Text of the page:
Own Voices Winter Reading Challenge

Starting this Monday, January 11, your Library is holding an Own Voices Winter Reading Challenge for all ages that runs through Sunday, February 28. The term “Own Voices” refers to literature in which the story protagonist and author share a marginalized or underrepresented identity, whether that be ethnicity, race, gender, sexuality, or disability. It started as a Twitter hashtag (#OwnVoices) in 2015.

Each week during the Own Voices Reading Challenge we’ll feature a different marginalized group in our community. We’ll provide weekly age-specific booklists and online events, from preschool storytimes to book discussions to Facebook Live conversations with local people from underrepresented groups. After signing up for the challenge, you can log the Own Voices books you read, write reviews, and earn virtual badges.


Your Library’s purpose in focusing on Own Voices for the next two months is to highlight diverse stories written by diverse authors, and to encourage people to discover books that broaden and deepen their understanding of others’ experiences.

Adult Services Manager Lisa Krekelberg explains that the concept of Own Voices fits well with the Library’s values. “We exist to serve everyone in our Johnson City community. By featuring Own Voices authors and working with local organizations that represent marginalized or underrepresented groups, we hope that we can encourage positive dialogue and understanding. We want everyone in our community to feel welcomed and empowered by their Library.”

Why is it important to read Own Voices books?

Books, especially books written from an author’s real world experience, can give us a broader, deeper understanding of the world around us.

Rudine Sims Bishop, professor emerita at Ohio State University, puts it this way: “Books are sometimes windows, offering views of worlds that may be real or imagined, familiar or strange. These windows are also sliding glass doors, and readers have only to walk through in imagination to become part of whatever world has been created or recreated by the author. When lighting conditions are just right, however, a window can also be a mirror. Literature transforms human experience and reflects it back to us, and in that reflection we can see our own lives and experiences as part of a larger human experience.” *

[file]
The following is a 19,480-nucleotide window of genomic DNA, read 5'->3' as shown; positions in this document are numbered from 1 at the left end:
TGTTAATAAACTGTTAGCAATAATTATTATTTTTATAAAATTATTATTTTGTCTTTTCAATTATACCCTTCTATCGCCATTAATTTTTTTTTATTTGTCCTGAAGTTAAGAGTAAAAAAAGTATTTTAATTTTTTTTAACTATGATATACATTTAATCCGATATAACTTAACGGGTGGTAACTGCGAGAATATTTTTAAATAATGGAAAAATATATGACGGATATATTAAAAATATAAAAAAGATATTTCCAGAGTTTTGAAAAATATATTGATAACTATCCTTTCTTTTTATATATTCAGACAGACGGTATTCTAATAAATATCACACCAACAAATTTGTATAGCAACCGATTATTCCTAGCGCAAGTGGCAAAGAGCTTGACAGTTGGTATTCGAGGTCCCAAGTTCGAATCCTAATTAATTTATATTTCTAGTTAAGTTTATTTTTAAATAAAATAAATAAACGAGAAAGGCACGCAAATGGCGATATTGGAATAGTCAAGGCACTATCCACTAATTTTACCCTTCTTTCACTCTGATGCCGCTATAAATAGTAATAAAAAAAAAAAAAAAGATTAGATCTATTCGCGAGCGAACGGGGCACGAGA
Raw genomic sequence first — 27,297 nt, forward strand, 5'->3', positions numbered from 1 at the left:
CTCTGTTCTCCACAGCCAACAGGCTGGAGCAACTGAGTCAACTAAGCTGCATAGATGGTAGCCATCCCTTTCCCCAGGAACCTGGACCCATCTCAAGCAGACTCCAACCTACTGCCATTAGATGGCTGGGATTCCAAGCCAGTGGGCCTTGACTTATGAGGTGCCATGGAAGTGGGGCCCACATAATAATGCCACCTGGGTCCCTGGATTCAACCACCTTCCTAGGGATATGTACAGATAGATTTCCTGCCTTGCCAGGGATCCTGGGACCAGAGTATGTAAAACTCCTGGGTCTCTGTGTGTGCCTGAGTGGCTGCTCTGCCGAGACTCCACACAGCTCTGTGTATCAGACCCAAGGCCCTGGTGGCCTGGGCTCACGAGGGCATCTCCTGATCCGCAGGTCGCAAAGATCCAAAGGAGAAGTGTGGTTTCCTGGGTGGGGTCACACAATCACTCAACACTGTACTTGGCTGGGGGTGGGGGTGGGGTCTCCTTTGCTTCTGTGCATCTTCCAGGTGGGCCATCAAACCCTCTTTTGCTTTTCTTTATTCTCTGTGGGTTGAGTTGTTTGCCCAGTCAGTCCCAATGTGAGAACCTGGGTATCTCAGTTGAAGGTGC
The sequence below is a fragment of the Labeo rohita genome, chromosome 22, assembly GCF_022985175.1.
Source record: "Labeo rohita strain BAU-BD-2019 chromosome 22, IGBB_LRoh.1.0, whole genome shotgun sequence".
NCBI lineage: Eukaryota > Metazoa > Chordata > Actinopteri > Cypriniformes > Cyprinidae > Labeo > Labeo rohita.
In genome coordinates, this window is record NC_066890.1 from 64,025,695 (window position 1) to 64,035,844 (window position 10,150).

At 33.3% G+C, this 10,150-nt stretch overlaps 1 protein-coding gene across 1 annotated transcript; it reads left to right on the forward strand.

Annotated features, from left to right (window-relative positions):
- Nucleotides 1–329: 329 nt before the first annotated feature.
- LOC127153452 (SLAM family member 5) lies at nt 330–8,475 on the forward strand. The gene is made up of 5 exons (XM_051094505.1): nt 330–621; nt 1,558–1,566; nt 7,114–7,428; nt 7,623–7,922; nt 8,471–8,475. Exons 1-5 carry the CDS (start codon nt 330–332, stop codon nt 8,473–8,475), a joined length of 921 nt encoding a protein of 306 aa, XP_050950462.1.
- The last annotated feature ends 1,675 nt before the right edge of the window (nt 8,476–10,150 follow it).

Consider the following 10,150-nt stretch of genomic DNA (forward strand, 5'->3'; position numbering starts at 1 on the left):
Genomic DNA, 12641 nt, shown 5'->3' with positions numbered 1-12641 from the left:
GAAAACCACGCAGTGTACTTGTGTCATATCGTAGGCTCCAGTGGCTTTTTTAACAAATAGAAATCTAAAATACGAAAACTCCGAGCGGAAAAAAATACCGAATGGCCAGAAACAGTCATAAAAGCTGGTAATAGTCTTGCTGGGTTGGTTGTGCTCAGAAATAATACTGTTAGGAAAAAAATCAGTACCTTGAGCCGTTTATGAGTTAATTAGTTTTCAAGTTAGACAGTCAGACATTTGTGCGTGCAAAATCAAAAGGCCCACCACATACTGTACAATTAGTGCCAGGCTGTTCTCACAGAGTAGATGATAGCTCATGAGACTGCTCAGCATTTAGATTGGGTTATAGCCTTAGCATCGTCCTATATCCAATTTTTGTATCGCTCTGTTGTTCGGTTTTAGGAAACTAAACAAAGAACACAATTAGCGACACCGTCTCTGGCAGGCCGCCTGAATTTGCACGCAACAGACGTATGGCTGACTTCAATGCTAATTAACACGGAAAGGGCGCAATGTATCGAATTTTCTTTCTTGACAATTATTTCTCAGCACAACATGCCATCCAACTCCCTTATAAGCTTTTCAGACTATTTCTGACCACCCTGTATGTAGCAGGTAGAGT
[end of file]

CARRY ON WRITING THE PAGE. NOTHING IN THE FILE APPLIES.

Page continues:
Reading stories that we haven’t ourselves lived, but that others have, teaches us that the world isn’t limited to our experience of it. Stories from diverse authors ask us to step into others’ shoes for awhile, and imagine what the world is like for them and for the group that they represent. A healthy, peaceful society depends on the ability of its people to have this kind of imagination and understanding.

Lisa loves reading Own Voices books for this very reason. She says, “Reading about people whose experiences and perspectives are different from my own has enriched my own life so much. These works help us all develop understanding and empathy, and I personally think this is key to us strengthening our community, helping us acknowledge and appreciate the diverse perspectives here in Johnson City. We all bring something unique and wonderful to the table when there is a seat open to us, when we feel welcomed and empowered to join in.”

If you have questions about the Own Voices challenge, contact the appropriate age department: Youth Services: (423) 434-4458; Teen Services: (423) 434-4349; or Adult Services: (423) 434-4454. You can also reach us here. Follow Johnson City Public Library on Facebook, Instagram, and YouTube for daily updates, reading suggestions, and online events.

* Read Rudine Sims Bishop’s full article, “Mirrors, Windows, and Sliding Glass Doors”, here.

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